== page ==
The phenomenological dispute between Husserl and Heidegger influenced the development of existential phenomenology and existentialism in France, as is clear from the work of Jean-Paul Sartre and Simone de Beauvoir; Munich phenomenology (Johannes Daubert, Adolf Reinach, Alexander Pfänder in Germany and Alfred Schütz in Austria); and Paul Ricoeur. Readings of Husserl and Heidegger have also been crucial aspects of the philosophies of Jacques Derrida and Bernard Stiegler. Georg Wilhelm Friedrich Hegel (August 27, 1770 - November 14, 1831) was a German philosopher born in Stuttgart, Württemberg, in present-day southwest Germany. ... This article is 58 kilobytes or more in size. ... A phenomenon (plural: phenomena) is an observable event, especially something special (literally something that can be seen from the Greek word phainomenon = observable). ... Edmund Gustav Albrecht Husserl (April 8, 1859, ProstÄ›jov – April 26, 1938, Freiburg) was a German philosopher, known as the father of phenomenology. ... This article is 58 kilobytes or more in size. ... A phenomenon (plural: phenomena) is an observable event, especially something special (literally something that can be seen from the Greek word phainomenon = observable). ... In philosophy, essence is the attribute (or set of attributes) that make an object or substance what it fundamentally is, and that it has necessary, in contrast with accident, properties that the object or substance has contingently and without which the substance could have existed. ... The School of Brentano refers to the philosophers and psychologists who studied with Franz Brentano and were essentially influenced by him. ... Maurice Merleau-Ponty (March 14, 1908 – May 4, 1961) was a French phenomenologist philosopher, strongly influenced by Edmund Husserl, who is often (some think mistakenly) classified as an existentialist thinker because of his close association with Jean-Paul Sartre and Simone de Beauvoir, and his distinctly Heideggerian conception of Being. ... Known for his work in phenomenology and philosophical anthropology, famous for his phenomenological insights, Scheler developed further the philosophical method of the founder of phenomenology, Edmund Husserl, and was called by Ortega-y-Gasset the first man of the philosophical paradise. ... Hannah Arendt (October 14, 1906 – December 4, 1975) was a Jewish-German (later American) political theorist. ... Dietrich von Hildebrand (October 12, 1889, Florence, Italy - January 26, 1977, New Rochelle, New York) was a German Catholic philosopher and theologian who was called (informally) by Pope Pius XII the 20th Century Doctor of the Church. ... Emmanuel Levinas (January 12, 1906 - December 25, 1995) was a Jewish philosopher originally from Kaunas in Lithuania, who moved to France where he wrote most of his works in French. ... Martin Heidegger (September 26, 1889 – May 26, 1976) (pronounced ) was an influential German philosopher, best known as the author of Being and Time (1927). ... In philosophy, ontology (from the Greek , genitive : of being (part. ... Plato and Aristotle (right), by Raphael (Stanza della Segnatura, Rome). ... Existential phenomenology is a method of psychological observation based on the works of Martin Heidegger,Jean-Paul Sartre and W. Van Dusen. ... Existentialism is a philosophical movement in which individual human beings are understood as having full responsibility for creating the meanings of their own lives. ... Jean-Paul Charles Aymard Sartre (June 21, 1905 – April 15, 1980), normally known simply as Jean-Paul Sartre (pronounced: ), was a French existentialist philosopher and pioneer, dramatist and screenwriter, novelist and critic. ... La Beauvoir redirects here; also see: Beauvoir (disambiguation). ... Munich Phenomenology refers to the group of philosophers, psychologists and phenomenologists that studied and worked in Munich at the beginning of the twentieth century, when Edmund Husserl published his masterwork, the Logical Investigations and began the phenomenological movement. ... Adolf Bernhard Philipp Reinach (December 23, 1883, Mainz, Germany - November 16, 1917, Diksmuide, Belgium), German philosopher, phenomenologist (from the Munich phenomenology current) and law theorist. ... Alfred Schütz (1899-1959, aka Alfred Schutz) was a philosopher and sociologist. ... Paul RicÅ“ur (February 27, 1913 Valence France – May 20, 2005 Chatenay Malabry France) was a French philosopher best known for combining phenomenological description with hermeneutic interpretation. ... Jacques Derrida (July 15, 1930 – October 8, 2004) was an Algerian-born French philosopher, known as the founder of deconstruction. ... Please wikify (format) this article or section as suggested in the Guide to layout and the Manual of Style. ...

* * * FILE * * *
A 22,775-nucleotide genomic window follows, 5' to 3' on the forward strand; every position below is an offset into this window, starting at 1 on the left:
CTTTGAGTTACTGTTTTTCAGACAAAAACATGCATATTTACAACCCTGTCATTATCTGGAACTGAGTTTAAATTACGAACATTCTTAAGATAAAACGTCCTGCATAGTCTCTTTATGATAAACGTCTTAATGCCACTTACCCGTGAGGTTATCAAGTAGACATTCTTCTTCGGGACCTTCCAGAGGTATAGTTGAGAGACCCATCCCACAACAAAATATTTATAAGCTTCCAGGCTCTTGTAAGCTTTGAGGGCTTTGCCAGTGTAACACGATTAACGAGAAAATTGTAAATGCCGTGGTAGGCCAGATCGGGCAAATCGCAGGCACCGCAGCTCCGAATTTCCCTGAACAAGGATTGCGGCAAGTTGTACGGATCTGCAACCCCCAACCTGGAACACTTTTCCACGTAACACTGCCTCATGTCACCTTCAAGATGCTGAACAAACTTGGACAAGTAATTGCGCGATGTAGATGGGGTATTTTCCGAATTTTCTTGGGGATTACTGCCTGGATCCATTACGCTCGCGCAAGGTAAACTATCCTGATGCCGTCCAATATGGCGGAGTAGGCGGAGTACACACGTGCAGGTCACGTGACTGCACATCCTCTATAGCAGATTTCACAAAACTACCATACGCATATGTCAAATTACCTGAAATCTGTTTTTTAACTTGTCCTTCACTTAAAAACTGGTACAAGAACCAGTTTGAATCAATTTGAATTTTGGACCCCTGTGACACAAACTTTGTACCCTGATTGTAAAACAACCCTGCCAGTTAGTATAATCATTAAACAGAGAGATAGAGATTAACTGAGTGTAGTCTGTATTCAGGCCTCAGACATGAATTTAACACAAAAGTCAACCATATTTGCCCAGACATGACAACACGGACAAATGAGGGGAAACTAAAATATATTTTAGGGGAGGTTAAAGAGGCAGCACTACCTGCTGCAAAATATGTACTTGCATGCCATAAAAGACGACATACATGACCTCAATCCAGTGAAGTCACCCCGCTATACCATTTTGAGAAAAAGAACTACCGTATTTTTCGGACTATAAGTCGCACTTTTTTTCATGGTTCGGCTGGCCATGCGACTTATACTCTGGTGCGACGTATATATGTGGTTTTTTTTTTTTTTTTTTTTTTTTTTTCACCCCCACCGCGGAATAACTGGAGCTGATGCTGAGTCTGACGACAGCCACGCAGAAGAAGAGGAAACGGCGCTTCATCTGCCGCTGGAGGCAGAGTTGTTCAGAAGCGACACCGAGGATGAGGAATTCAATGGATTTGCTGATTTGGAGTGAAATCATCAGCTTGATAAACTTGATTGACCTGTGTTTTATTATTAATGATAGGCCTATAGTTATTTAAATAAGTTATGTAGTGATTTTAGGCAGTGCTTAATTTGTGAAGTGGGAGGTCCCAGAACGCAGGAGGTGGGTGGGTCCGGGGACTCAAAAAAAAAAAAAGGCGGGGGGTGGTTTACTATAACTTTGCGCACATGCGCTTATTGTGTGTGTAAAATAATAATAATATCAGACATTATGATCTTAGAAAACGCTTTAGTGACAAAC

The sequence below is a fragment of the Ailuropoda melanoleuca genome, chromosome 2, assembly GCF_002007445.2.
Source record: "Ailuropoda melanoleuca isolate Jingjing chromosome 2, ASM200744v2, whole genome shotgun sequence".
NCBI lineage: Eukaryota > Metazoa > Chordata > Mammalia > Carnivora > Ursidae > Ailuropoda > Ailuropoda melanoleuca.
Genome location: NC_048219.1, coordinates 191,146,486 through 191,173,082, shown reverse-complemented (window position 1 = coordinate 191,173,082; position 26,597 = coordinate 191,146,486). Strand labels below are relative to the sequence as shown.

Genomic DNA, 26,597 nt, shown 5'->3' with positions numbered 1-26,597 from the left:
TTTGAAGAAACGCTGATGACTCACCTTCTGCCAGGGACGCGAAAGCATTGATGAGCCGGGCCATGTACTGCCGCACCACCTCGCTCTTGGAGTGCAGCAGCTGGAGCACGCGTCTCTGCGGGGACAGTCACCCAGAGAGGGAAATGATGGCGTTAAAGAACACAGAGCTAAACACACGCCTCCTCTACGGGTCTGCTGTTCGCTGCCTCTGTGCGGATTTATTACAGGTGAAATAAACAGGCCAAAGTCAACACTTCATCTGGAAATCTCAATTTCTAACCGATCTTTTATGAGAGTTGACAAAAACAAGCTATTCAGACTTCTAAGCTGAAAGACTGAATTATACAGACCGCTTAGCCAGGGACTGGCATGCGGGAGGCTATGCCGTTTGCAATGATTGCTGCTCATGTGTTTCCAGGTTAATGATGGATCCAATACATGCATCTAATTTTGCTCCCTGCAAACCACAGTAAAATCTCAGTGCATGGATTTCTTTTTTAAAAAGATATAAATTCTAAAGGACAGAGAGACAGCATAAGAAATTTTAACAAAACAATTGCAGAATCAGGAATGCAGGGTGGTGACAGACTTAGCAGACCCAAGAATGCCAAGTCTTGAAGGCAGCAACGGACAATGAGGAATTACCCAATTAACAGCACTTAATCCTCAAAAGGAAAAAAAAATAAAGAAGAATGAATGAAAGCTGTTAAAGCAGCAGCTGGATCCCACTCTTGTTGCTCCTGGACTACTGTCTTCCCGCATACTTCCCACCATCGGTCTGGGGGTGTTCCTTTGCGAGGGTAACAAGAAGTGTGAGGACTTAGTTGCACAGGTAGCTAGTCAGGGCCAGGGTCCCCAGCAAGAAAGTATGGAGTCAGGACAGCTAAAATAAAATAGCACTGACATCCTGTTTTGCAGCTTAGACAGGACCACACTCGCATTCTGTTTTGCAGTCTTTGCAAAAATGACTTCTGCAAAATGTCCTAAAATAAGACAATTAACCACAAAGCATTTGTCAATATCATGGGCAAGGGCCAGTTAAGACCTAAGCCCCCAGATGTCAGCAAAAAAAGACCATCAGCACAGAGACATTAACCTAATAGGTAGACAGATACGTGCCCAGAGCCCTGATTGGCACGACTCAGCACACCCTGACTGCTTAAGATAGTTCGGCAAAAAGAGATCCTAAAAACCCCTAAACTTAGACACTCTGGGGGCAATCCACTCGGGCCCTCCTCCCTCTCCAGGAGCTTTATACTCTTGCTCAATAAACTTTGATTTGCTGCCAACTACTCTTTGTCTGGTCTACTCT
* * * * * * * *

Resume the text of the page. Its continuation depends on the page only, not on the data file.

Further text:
Historical overview of the use of the term